Maud, and Other Poems (Google eBook)

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Edward Moxon, 1855 - 154 pages
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Page 71 - There has fallen a splendid tear From the passion-flower at the gate. She is coming, my dove, my dear; She is coming, my life, my fate; The red rose cries, 'She is near, she is near;' And the white rose weeps, 'She is late;' The larkspur listens, 'I hear, I hear;' And the lily whispers, 'I wait.
Page 149 - O WELL for him whose will is strong ! He suffers, but he will not suffer long ; He suffers, but he cannot suffer wrong : For him nor moves the loud world's random mock, Nor all Calamity's hugest waves confound, Who seems a promontory of rock, That, compass'd round with turbulent sound, In middle ocean meets the surging shock, Tempest-buffeted, citadel-crown'd. II. But ill for him who, bettering not with time, Corrupts the strength of heaven-descended Will, And ever weaker grows thro...
Page 67 - For a breeze of morning moves, And the planet of Love is on high, Beginning to faint in the light that she loves On a bed of daffodil sky, To faint in the light of the sun she loves, To faint in his light, and to die.
Page 83 - A shadow flits before me, Not thou, but like to thee : Ah Christ, that it were possible For one short hour to see The souls we loved, that they might tell us What and where they be.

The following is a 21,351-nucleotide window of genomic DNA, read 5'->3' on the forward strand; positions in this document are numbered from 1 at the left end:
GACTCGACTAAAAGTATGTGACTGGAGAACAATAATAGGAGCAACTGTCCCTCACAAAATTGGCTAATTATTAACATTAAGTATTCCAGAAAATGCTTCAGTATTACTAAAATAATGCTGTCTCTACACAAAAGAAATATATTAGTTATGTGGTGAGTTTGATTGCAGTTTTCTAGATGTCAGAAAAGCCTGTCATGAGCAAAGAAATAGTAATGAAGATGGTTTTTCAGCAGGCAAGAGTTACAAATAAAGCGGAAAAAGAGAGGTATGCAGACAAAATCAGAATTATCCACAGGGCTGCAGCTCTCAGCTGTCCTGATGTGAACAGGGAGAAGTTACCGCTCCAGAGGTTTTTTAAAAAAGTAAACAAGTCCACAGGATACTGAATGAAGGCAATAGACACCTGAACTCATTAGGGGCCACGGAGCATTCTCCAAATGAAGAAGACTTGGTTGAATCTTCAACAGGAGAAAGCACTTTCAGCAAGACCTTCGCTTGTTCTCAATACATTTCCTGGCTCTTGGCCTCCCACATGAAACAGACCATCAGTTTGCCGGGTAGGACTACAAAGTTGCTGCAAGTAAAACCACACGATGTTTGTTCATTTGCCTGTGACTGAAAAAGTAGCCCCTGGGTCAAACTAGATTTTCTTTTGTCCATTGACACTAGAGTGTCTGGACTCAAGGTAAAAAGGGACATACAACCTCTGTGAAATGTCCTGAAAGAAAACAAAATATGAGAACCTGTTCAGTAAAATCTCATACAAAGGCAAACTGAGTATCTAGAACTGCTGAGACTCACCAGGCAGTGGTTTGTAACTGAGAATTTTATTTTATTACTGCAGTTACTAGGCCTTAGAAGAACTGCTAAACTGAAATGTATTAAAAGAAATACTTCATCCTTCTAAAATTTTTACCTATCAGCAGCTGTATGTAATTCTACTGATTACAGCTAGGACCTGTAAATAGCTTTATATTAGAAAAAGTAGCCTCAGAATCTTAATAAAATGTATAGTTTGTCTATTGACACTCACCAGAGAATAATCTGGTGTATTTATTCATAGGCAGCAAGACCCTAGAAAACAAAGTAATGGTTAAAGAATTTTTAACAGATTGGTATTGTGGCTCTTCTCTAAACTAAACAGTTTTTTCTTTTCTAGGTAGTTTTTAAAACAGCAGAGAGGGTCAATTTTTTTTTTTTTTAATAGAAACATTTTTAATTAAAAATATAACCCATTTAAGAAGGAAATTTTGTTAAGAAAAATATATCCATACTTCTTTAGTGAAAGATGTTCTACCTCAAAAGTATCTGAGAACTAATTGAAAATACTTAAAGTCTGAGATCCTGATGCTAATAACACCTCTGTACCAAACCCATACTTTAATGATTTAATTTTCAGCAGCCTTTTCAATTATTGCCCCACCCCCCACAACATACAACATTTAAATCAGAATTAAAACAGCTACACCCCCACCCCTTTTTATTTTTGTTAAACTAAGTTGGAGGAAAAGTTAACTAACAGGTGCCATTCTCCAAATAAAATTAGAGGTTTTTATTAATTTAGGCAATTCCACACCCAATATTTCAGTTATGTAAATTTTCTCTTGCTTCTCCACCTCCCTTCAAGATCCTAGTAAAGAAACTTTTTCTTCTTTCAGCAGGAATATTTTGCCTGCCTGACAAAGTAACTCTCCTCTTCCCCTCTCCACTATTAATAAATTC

Page 136 - For tho' the Giant Ages heave the hill And break the shore, and- evermore Make and break, and work their will ; Tho' world on world in myriad myriads roll Round us, each with different powers, And other forms of life than ours, What know we greater than the soul ? On God and Godlike men we build our trust.
Page 83 - Half the night I waste in sighs, Half in dreams I sorrow after The delight of early skies; In a wakeful doze I sorrow For the hand, the lips, the eyes, For the meeting of the morrow, The delight of happy laughter, The delight of low replies.
Page 104 - I wind about, and in and out, With here a blossom sailing, And here and there a lusty trout, And here and there a grayling ; And here and there a foamy flake Upon me, as I travel, With many a silvery waterbreak Above the golden gravel, And draw them all along, and flow To join the brimming river ; For men may come and men may go, But I go on for ever.
Page 122 - BURY the Great Duke With an empire's lamentation, Let us bury the Great Duke To the noise of the mourning of a mighty nation, Mourning when their leaders fall, Warriors carry the warrior's pall, And sorrow darkens hamlet and hall.
Page 69 - There is but one With whom she has heart to be gay. When will the dancers leave her alone? She is weary of dance and play." Now half to the setting moon are gone, And half to the rising day; Low on the sand and loud on the stone The last wheel echoes away.
Page 72 - She is coming, my own, my sweet; Were it ever so airy a tread, My heart would hear her and beat, Were it earth in an earthy bed; My dust would hear her and beat, Had I lain for a century dead; Would start and tremble under her feet, And blossom in purple and red.

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